• The Numbers Don't Lie.

    The Urban Brookings Tax Policy Center crunched the numbers from Herman Cain's "9-9-9" tax plan. Once you get past the glossy exterior and tricked-out trim, things don't look so good under the hood:

    A middle income household making between about $64,000 and $110,000 would get hit with an average tax increase of about $4,300, lowering its after-tax income by more than 6 percent and increasing its average federal tax rate (including income, payroll, estate and its share of the corporate income tax) from 18.8 percent to 23.7 percent. By contrast, a taxpayer in the top 0.1% (who makes more than $2.7 million) would enjoy an average tax cut of nearly$1.4 million, increasing his after-tax income by nearly 27 percent. His average effective tax rate would be cut almost in half to 17.9 percent. In Cain’s world, a typical household making more than $2.7 million would pay a smaller share of its income in federal taxes than one making less than $18,000. This would give Warren Buffet severe heartburn.
    As Howard Gleckman explains, Cain's "9-9-9" plan is actually "a 25 percent flat-rate consumption tax—not all that different from the FAIR tax that he says is his ultimate goal." Hmm...a flat tax doesn't seem all that bad, does it? Well, let's put those figures on an easy-to-understand graph.

    Don't like what you see? That's probably because your income comes nowhere near the $200k-$500k threshold where the pain of Cain's plan turns into a bountiful bonanza of tax cuts. After all, someone's gotta pay for this stuff.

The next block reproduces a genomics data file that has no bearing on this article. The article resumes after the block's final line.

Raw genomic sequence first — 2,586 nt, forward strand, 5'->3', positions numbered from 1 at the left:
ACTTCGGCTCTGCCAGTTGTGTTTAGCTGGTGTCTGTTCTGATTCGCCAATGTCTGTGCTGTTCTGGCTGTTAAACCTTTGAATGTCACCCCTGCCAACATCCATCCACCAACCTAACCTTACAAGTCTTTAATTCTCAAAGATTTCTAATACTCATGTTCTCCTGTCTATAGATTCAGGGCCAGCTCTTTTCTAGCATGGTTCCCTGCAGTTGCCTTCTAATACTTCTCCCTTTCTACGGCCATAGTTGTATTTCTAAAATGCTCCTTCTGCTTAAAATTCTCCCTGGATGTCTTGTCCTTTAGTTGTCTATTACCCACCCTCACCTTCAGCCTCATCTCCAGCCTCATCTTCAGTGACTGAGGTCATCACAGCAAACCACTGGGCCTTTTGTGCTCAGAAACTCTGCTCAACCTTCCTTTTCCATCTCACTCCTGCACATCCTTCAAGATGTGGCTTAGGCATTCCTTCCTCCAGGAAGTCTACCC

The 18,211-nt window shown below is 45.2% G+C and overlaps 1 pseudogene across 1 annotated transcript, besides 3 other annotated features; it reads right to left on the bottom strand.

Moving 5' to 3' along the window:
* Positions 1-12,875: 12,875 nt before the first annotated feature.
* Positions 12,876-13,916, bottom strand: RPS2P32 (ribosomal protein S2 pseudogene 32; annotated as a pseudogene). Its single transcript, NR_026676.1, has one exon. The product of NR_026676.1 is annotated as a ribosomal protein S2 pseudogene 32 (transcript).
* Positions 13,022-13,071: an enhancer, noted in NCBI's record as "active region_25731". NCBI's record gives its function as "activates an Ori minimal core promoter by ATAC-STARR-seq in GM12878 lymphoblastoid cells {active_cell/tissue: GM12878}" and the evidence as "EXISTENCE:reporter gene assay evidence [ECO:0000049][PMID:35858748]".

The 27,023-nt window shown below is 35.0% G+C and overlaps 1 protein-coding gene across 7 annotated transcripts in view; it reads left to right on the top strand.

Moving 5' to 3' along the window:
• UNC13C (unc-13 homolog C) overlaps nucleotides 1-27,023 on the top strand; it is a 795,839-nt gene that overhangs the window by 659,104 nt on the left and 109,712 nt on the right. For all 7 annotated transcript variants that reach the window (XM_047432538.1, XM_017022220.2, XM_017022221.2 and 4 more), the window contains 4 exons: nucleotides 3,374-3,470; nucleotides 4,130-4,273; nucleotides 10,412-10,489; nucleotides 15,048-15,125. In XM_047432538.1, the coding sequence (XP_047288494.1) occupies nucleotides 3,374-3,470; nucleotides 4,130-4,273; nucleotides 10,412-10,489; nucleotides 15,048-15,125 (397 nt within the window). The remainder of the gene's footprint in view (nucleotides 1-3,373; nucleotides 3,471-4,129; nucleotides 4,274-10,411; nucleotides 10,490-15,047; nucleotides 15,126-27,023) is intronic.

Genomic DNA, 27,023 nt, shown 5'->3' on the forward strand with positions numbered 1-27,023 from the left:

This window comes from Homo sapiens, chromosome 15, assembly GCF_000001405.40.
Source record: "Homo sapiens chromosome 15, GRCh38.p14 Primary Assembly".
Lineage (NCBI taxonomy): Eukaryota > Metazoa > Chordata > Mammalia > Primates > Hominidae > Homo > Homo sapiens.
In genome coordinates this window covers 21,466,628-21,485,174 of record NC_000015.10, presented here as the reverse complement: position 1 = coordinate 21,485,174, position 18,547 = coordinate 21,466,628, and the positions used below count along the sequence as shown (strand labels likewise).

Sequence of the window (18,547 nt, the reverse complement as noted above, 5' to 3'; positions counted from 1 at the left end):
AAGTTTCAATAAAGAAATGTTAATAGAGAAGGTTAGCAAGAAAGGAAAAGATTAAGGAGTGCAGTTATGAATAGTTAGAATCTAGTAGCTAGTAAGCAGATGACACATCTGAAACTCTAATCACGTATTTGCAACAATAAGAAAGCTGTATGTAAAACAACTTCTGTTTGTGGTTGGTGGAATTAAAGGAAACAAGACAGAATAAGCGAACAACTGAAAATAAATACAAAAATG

Cain’s triple tax would replace payroll and estate taxes as well as the corporate and individual income taxes as we know them. All deductions, exemptions, and credits (except for charitable gifts) would be eliminated from the individual tax. Because businesses could deduct all their capital purchases, capital income would be tax free. But wages would be taxed—again and again and again. First, directly through the individual flat tax and then, because firms can’t deduct wages as an expense, twice more through the business tax and the sales tax.

    Because employers would be taxed on wages they pay, economists figure the levy would result in lower salaries. Not only would the combination of lower incomes and higher taxes reduce the current standard of living for many middle-class households, those lower wages would also result in lower Social Security benefits down the road.

    Damn. Those working-class folk just can't catch a break, can they?